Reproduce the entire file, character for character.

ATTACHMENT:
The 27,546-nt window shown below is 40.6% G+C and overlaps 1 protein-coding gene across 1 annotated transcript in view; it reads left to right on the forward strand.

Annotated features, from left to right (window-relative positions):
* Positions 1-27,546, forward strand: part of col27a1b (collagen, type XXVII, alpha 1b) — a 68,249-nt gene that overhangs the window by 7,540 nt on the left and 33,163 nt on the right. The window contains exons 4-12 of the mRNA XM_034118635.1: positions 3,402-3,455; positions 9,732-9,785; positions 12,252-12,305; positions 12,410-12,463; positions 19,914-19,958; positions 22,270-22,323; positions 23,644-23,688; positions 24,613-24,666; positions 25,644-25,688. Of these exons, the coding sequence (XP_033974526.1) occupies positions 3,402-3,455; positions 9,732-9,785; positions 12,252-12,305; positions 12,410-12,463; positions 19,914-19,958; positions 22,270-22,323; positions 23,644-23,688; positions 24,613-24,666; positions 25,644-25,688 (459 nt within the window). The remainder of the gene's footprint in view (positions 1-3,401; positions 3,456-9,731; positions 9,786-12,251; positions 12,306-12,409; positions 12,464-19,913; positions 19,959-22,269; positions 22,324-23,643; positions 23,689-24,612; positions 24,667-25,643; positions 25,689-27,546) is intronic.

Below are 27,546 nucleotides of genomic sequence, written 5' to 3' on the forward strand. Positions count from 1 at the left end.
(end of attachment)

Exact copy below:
The 27,546-nt window shown below is 40.6% G+C and overlaps 1 protein-coding gene across 1 annotated transcript in view; it reads left to right on the forward strand.

Annotated features, from left to right (window-relative positions):
* Positions 1-27,546, forward strand: part of col27a1b (collagen, type XXVII, alpha 1b) — a 68,249-nt gene that overhangs the window by 7,540 nt on the left and 33,163 nt on the right. The window contains exons 4-12 of the mRNA XM_034118635.1: positions 3,402-3,455; positions 9,732-9,785; positions 12,252-12,305; positions 12,410-12,463; positions 19,914-19,958; positions 22,270-22,323; positions 23,644-23,688; positions 24,613-24,666; positions 25,644-25,688. Of these exons, the coding sequence (XP_033974526.1) occupies positions 3,402-3,455; positions 9,732-9,785; positions 12,252-12,305; positions 12,410-12,463; positions 19,914-19,958; positions 22,270-22,323; positions 23,644-23,688; positions 24,613-24,666; positions 25,644-25,688 (459 nt within the window). The remainder of the gene's footprint in view (positions 1-3,401; positions 3,456-9,731; positions 9,786-12,251; positions 12,306-12,409; positions 12,464-19,913; positions 19,959-22,269; positions 22,324-23,643; positions 23,689-24,612; positions 24,667-25,643; positions 25,689-27,546) is intronic.

Below are 27,546 nucleotides of genomic sequence, written 5' to 3' on the forward strand. Positions count from 1 at the left end.